Ep. 21 – Phoenix – Insulate, Isolate.
Is there a difference? Don’t think so. How many ways do we have of separating ourselves from the reality of our lives. Arm’s length we stumble (toddle?) through life, daring not to touch, to allow ourselves intimacies. I’m least interested in why we do it – more intrigued by how.
Children do it differently than adults, it seems to me. It’s even more deadly when kids try to separate themselves from ugliness they encounter. The harsh reality registers quite deep, seemingly instantaneously. They internalize so easily. The younger they are, the less able they are to separate themselves from their experiences intellectually. They see ugly; they are ugly.
But the contrary is equally true. A loving gesture, word or deed in their direction is rewarded with love leaping from their eyes, and we are engulfed by the tenderness of their little smiles. I know of what I speak. I am a grandma, or Bubbe, to be more culturally precise.
Our little grandson, aptly named Lev—Hebrew for heart—was born with multiple heart defects. When the national specialists said they haven’t seen the like for a decade, we knew we were in for a long ride. And I say we because it touches not only the immediate family, but our circle of friends, other family and even acquaintances.
No harm was intended, but all of the tubes protruding from his tiny chest, the IV’s running into his frail little arms, head and even into his thin little feet could have an ugly, painful impact on his tiny soul. After five months and two heart surgeries, even though his “healing” was complete two months ago, there is still a faraway look emanating from that perfect little face.
He watches everything, but doesn’t seek to enter in. He is truly within himself. It takes a Bubbe’s playful entreaties, a mommy and daddy’s looks and words of pure love, to evoke a smile from this little man. But when he smiles, it is from his core and uses all that he is. He can be drawn out even after the mind-boggling, literal heart-wrenching ordeal of his young life. I believe that with time and being surrounded by such tenderness, he will be more and more drawn out to perhaps being able to be the first to offer a loving gesture, word or touch.
I shudder to imagine how he could ever be enticed to rejoin his world if he didn’t have such a loving circle. We reach out to babies with unconditional love. Not all have such support. And sadly, there are so many injured little people who grow up to be isolated big people.
How do we avoid engaging in our world when we experience such brokenness? There are those, of course, who just lash out, perhaps in an effort to equalize the pressure inside. These victims become the perpetrators of the future victims. We know how that story goes. There are also those who turn their pain on themselves, mistreating their own bodies.
But there are those little ones who perhaps can’t even cry out, for whom there is no loving kindness to draw them out. It is they who create their own insulation. It is they who play out life’s drama only in their minds. This isn’t just about active fantasy lives, but cerebral pursuits of many kinds.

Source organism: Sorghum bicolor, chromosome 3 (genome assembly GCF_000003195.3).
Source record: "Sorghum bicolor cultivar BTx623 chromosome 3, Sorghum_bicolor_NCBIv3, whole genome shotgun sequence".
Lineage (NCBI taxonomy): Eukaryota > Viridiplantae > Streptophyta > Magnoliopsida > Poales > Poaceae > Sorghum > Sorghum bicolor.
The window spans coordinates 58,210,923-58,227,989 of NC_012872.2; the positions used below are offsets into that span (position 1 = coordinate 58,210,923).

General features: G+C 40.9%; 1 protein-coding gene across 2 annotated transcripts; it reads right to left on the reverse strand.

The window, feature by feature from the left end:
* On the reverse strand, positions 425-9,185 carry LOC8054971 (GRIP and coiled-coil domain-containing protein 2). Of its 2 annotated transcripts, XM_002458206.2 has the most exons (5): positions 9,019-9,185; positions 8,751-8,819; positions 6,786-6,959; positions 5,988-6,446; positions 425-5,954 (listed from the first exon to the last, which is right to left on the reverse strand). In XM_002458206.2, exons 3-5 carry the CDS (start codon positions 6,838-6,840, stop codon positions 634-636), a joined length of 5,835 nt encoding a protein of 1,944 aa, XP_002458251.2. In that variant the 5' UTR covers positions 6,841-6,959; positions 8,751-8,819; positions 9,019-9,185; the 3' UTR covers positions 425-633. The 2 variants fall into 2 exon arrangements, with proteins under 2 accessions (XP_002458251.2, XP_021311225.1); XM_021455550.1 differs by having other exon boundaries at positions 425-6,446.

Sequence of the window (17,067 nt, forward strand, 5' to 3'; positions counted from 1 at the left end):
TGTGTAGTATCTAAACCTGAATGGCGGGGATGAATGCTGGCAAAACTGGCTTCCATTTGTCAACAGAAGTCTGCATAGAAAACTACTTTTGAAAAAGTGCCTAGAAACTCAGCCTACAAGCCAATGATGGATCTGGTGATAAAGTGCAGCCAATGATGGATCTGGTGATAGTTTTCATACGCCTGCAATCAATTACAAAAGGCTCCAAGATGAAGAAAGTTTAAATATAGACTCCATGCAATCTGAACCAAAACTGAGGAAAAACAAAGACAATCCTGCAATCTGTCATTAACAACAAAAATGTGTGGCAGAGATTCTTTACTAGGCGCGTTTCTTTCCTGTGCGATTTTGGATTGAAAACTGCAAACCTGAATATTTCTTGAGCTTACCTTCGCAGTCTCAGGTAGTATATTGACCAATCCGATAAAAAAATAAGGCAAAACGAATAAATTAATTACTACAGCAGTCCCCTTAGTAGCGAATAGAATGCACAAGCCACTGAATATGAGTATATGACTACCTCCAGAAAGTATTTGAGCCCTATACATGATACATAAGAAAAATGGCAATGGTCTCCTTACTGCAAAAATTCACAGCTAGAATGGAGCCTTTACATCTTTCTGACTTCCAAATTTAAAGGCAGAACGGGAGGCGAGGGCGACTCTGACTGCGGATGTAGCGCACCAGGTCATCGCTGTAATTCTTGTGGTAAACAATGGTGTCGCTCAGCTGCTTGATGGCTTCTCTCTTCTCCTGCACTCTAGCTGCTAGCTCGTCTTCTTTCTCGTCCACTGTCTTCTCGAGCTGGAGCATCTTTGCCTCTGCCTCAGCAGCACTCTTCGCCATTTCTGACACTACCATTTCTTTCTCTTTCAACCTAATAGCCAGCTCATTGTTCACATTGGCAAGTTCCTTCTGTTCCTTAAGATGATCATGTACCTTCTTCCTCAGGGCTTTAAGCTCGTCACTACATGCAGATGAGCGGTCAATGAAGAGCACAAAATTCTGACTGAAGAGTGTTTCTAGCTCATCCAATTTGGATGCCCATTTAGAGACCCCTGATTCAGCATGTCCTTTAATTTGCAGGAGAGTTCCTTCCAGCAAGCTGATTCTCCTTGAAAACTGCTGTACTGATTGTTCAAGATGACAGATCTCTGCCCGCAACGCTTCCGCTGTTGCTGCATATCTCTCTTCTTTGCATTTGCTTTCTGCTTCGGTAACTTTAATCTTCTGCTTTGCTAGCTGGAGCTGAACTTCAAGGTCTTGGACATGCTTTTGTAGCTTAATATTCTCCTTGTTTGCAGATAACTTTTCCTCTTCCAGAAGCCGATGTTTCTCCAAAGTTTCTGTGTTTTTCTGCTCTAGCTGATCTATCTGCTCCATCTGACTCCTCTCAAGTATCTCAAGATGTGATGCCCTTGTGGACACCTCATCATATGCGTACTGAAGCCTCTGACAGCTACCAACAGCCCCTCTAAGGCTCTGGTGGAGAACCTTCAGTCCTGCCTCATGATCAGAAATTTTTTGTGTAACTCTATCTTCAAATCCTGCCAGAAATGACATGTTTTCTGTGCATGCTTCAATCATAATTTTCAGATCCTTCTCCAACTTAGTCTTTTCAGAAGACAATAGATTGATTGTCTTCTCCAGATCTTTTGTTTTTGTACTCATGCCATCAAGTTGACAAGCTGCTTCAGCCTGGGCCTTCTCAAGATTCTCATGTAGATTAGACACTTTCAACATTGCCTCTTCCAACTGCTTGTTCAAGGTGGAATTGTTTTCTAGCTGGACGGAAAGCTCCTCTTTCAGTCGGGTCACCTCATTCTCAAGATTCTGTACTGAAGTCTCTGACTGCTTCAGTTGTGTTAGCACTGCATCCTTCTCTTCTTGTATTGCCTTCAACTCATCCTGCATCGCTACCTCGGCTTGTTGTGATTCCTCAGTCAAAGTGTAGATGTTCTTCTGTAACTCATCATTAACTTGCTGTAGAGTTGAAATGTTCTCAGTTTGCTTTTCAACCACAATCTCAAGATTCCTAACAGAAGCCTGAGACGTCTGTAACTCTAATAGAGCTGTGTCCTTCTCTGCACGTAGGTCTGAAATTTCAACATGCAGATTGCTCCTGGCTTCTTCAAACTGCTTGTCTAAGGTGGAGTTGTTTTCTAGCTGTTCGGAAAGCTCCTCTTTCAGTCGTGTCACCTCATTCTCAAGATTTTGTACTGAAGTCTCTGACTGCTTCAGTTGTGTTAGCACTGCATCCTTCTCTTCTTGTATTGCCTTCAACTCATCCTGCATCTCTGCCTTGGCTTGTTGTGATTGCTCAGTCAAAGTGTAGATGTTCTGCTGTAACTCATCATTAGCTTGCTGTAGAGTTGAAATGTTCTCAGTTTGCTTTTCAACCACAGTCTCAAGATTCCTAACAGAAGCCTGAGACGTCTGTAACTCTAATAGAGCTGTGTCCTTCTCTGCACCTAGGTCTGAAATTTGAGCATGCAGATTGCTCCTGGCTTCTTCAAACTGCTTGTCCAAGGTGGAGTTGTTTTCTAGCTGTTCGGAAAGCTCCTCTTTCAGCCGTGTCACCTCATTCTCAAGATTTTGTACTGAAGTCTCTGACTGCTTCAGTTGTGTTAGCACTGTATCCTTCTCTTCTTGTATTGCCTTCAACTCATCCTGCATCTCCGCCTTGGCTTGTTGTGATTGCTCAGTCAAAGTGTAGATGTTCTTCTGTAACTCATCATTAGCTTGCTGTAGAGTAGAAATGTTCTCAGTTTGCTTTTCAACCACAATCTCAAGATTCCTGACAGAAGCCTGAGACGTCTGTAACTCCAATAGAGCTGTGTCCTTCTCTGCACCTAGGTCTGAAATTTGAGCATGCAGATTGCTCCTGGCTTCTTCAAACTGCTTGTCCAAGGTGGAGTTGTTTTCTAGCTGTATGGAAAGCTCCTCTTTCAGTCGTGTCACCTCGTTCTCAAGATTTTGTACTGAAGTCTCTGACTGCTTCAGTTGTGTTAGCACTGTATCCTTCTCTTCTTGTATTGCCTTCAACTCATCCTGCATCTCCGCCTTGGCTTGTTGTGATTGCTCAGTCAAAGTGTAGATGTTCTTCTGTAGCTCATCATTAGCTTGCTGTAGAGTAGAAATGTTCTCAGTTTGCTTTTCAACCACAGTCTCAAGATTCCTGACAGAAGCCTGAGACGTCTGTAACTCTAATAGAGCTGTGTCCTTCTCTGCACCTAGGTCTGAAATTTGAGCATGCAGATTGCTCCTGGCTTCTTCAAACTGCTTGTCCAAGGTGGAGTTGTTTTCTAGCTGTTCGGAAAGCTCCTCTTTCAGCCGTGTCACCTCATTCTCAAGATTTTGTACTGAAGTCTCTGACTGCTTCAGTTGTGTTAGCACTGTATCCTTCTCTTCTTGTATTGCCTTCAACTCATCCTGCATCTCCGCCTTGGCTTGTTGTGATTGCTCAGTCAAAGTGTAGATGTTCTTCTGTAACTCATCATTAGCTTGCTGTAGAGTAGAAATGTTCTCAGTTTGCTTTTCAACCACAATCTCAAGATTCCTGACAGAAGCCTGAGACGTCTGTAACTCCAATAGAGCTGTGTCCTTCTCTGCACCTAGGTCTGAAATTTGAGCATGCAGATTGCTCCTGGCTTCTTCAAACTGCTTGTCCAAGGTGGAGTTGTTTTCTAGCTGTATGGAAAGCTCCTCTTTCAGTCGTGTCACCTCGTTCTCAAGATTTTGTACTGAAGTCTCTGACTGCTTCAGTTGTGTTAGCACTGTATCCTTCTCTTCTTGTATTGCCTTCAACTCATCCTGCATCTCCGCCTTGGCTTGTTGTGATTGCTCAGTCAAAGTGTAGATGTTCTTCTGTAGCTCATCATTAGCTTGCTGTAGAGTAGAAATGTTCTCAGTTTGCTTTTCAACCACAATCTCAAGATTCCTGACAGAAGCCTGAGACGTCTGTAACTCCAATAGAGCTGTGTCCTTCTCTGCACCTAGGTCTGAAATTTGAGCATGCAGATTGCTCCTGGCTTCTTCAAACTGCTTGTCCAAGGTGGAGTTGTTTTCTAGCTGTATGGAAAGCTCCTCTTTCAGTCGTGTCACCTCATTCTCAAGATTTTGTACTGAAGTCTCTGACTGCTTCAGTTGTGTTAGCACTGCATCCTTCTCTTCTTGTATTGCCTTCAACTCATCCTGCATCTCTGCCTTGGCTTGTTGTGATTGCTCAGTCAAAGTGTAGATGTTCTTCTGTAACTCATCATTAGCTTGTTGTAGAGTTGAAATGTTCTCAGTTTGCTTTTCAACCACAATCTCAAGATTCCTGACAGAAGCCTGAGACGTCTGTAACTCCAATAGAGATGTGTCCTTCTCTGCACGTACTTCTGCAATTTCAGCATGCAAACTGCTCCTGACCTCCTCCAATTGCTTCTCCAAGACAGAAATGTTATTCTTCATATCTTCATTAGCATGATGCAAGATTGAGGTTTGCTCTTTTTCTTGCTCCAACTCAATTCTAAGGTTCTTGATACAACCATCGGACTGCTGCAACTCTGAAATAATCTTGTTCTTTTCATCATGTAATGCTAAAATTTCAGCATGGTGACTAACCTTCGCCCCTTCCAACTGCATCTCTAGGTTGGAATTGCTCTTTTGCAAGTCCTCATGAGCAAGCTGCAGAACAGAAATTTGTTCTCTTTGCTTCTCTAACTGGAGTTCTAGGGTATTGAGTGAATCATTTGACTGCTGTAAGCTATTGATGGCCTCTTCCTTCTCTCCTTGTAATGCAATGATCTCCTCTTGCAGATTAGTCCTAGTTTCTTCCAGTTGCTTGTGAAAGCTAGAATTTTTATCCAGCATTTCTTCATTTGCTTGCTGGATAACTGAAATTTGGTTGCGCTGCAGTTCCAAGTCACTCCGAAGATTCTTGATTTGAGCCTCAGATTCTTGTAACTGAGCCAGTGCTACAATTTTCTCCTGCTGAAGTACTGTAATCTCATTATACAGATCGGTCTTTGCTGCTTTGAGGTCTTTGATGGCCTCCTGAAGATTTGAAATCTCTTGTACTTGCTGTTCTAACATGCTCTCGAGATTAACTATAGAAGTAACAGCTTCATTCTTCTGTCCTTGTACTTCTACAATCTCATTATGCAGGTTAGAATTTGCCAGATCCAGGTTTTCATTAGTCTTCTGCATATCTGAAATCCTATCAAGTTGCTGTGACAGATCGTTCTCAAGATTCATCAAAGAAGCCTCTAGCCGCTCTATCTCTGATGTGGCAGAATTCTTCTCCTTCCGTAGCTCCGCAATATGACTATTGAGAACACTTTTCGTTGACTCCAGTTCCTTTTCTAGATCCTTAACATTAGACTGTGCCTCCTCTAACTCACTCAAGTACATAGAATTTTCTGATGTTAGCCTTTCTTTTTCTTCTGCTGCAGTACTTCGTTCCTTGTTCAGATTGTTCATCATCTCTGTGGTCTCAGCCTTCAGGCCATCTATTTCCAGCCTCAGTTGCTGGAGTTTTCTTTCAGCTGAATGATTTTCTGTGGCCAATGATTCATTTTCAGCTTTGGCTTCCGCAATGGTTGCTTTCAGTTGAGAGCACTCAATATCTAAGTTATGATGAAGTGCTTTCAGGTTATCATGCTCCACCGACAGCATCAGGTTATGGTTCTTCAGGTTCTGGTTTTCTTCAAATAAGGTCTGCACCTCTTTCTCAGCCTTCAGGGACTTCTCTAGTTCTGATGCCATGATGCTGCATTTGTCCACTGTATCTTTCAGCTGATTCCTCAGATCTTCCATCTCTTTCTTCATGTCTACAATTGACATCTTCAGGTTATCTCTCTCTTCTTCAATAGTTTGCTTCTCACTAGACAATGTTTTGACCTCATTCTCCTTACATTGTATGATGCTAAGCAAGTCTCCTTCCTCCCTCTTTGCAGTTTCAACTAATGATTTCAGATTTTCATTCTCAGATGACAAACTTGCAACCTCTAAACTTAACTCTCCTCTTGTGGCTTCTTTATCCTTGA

I have to ask how many seemingly obsessive seekers of higher education are doing so as their effort to equalize pressure. I am not negating the massive level of good performed by such as scientists, engineers, philosophers, doctors, teachers and even writers. My concern is that hidden among these intellectual giants are some of the truly walking wounded. They more often have ideas as their companions, causes as their true loves.
Some do manage to literally stumble into their true loves. Often they are like-minded souls and for a moment in time each allows the other in. Hurrah! Perhaps together they can perform mutual healing therapy. But the danger is that their habits of thought and their ordering of the universe will not allow for the fullness of relationships for which they both yearn.
Their world inherently has themselves at its core, as a defense and coping mechanism. Now they are to not only allow the other person residence in their hearts, their minds, their very souls, but they each must defer to the other, each giving 100%. The danger is that there is not enough love to bridge the gap.
And that is why I love God. While our Messiah walked on this earth, he personified the unconditional love the Father had spent eons trying to express. We are not just broken people. This is a broken world. God didn’t break it. He just stands in the wings, loving us, encouraging us and seeking to sovereignly make us whole.
There is not enough personal lifetime, not enough lovers, not enough kindness to penetrate our isolated, insulated hearts. God knows that and He tells us He can take care of it, at its core. If a parent’s or grandparent’s love at the origin of the pain can heal that little broken heart, it is an even deeper well of love that our Heavenly Father draws from for us. It’s no great feat, no intellectual exercise, no monumental cause. We just ask; He heals. It is so simple that it might elude the intellectually insulated. But I pray not.
It is tough to watch the tortured teems of injured folks. If they were few, there would be more chance that many of them would encounter a “whole” person with whom to share love. The danger there is that they will deplete the pure soul out of excessive neediness, which does not make for meaningful relationship. The best way is to allow the Lord to heal us even before we seek out our life partner so that we can truly enter the marriage state intact.
We cannot only experience and give unconditional love, but if our little ones should encounter even the unforeseen, unpreventable trauma of accidental or genetic injury, we are there to love them into living their lives, fully engaged. We can help them to the One who can make them whole. It is He who can insulate our hearts so that we don’t have to live in isolation.